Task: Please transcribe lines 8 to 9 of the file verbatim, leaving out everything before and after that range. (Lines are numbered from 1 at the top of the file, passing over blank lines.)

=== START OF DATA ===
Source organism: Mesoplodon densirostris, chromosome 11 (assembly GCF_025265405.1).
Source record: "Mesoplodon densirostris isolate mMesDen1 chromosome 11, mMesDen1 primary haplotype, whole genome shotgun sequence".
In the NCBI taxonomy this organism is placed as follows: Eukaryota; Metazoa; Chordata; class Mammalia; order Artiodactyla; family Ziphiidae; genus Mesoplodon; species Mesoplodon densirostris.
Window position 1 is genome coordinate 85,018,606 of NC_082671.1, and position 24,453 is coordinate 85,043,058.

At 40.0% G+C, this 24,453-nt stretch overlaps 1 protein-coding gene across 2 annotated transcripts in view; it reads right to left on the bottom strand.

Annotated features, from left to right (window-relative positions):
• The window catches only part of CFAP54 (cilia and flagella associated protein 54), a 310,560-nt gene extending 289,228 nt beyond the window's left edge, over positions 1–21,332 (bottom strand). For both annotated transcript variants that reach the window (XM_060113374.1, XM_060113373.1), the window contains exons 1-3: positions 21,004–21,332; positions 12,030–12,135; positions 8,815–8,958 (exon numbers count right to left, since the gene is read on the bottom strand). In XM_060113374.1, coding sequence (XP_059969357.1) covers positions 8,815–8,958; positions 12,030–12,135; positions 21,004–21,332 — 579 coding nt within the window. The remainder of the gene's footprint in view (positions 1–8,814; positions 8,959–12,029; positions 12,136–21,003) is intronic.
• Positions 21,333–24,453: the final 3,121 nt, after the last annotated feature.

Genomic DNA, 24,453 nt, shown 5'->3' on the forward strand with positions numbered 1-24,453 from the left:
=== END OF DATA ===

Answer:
• Positions 21,333–24,453: the final 3,121 nt, after the last annotated feature.

Genomic DNA, 24,453 nt, shown 5'->3' on the forward strand with positions numbered 1-24,453 from the left: